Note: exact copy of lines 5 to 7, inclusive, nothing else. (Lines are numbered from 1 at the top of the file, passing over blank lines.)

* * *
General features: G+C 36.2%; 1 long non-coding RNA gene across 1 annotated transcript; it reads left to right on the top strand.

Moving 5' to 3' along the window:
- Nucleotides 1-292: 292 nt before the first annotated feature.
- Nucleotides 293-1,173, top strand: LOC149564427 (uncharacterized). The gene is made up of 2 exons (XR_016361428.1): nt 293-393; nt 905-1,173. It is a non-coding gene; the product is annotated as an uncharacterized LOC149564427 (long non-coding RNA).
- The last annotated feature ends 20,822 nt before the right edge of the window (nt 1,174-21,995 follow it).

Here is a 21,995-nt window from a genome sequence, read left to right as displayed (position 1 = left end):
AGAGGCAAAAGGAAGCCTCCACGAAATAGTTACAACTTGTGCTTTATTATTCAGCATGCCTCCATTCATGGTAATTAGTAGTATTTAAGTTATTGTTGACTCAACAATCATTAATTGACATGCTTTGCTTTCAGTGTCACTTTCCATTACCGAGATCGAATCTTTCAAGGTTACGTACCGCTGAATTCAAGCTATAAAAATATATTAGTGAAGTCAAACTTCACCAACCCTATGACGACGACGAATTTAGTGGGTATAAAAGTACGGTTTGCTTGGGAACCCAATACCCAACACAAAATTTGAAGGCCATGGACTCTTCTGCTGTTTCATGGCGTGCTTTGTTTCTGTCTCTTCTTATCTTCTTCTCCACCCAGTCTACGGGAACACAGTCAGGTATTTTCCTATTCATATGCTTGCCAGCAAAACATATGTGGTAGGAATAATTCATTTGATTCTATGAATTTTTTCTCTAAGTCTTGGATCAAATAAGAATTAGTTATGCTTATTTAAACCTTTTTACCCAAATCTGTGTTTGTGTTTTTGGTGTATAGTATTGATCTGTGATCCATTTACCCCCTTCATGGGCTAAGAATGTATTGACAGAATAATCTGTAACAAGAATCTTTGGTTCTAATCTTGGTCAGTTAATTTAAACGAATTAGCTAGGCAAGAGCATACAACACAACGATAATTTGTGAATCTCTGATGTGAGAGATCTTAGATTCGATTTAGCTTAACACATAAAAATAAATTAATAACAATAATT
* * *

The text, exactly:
- The last annotated feature ends 20,822 nt before the right edge of the window (nt 1,174-21,995 follow it).

Here is a 21,995-nt window from a genome sequence, read left to right as displayed (position 1 = left end):
AGAGGCAAAAGGAAGCCTCCACGAAATAGTTACAACTTGTGCTTTATTATTCAGCATGCCTCCATTCATGGTAATTAGTAGTATTTAAGTTATTGTTGACTCAACAATCATTAATTGACATGCTTTGCTTTCAGTGTCACTTTCCATTACCGAGATCGAATCTTTCAAGGTTACGTACCGCTGAATTCAAGCTATAAAAATATATTAGTGAAGTCAAACTTCACCAACCCTATGACGACGACGAATTTAGTGGGTATAAAAGTACGGTTTGCTTGGGAACCCAATACCCAACACAAAATTTGAAGGCCATGGACTCTTCTGCTGTTTCATGGCGTGCTTTGTTTCTGTCTCTTCTTATCTTCTTCTCCACCCAGTCTACGGGAACACAGTCAGGTATTTTCCTATTCATATGCTTGCCAGCAAAACATATGTGGTAGGAATAATTCATTTGATTCTATGAATTTTTTCTCTAAGTCTTGGATCAAATAAGAATTAGTTATGCTTATTTAAACCTTTTTACCCAAATCTGTGTTTGTGTTTTTGGTGTATAGTATTGATCTGTGATCCATTTACCCCCTTCATGGGCTAAGAATGTATTGACAGAATAATCTGTAACAAGAATCTTTGGTTCTAATCTTGGTCAGTTAATTTAAACGAATTAGCTAGGCAAGAGCATACAACACAACGATAATTTGTGAATCTCTGATGTGAGAGATCTTAGATTCGATTTAGCTTAACACATAAAAATAAATTAATAACAATAATT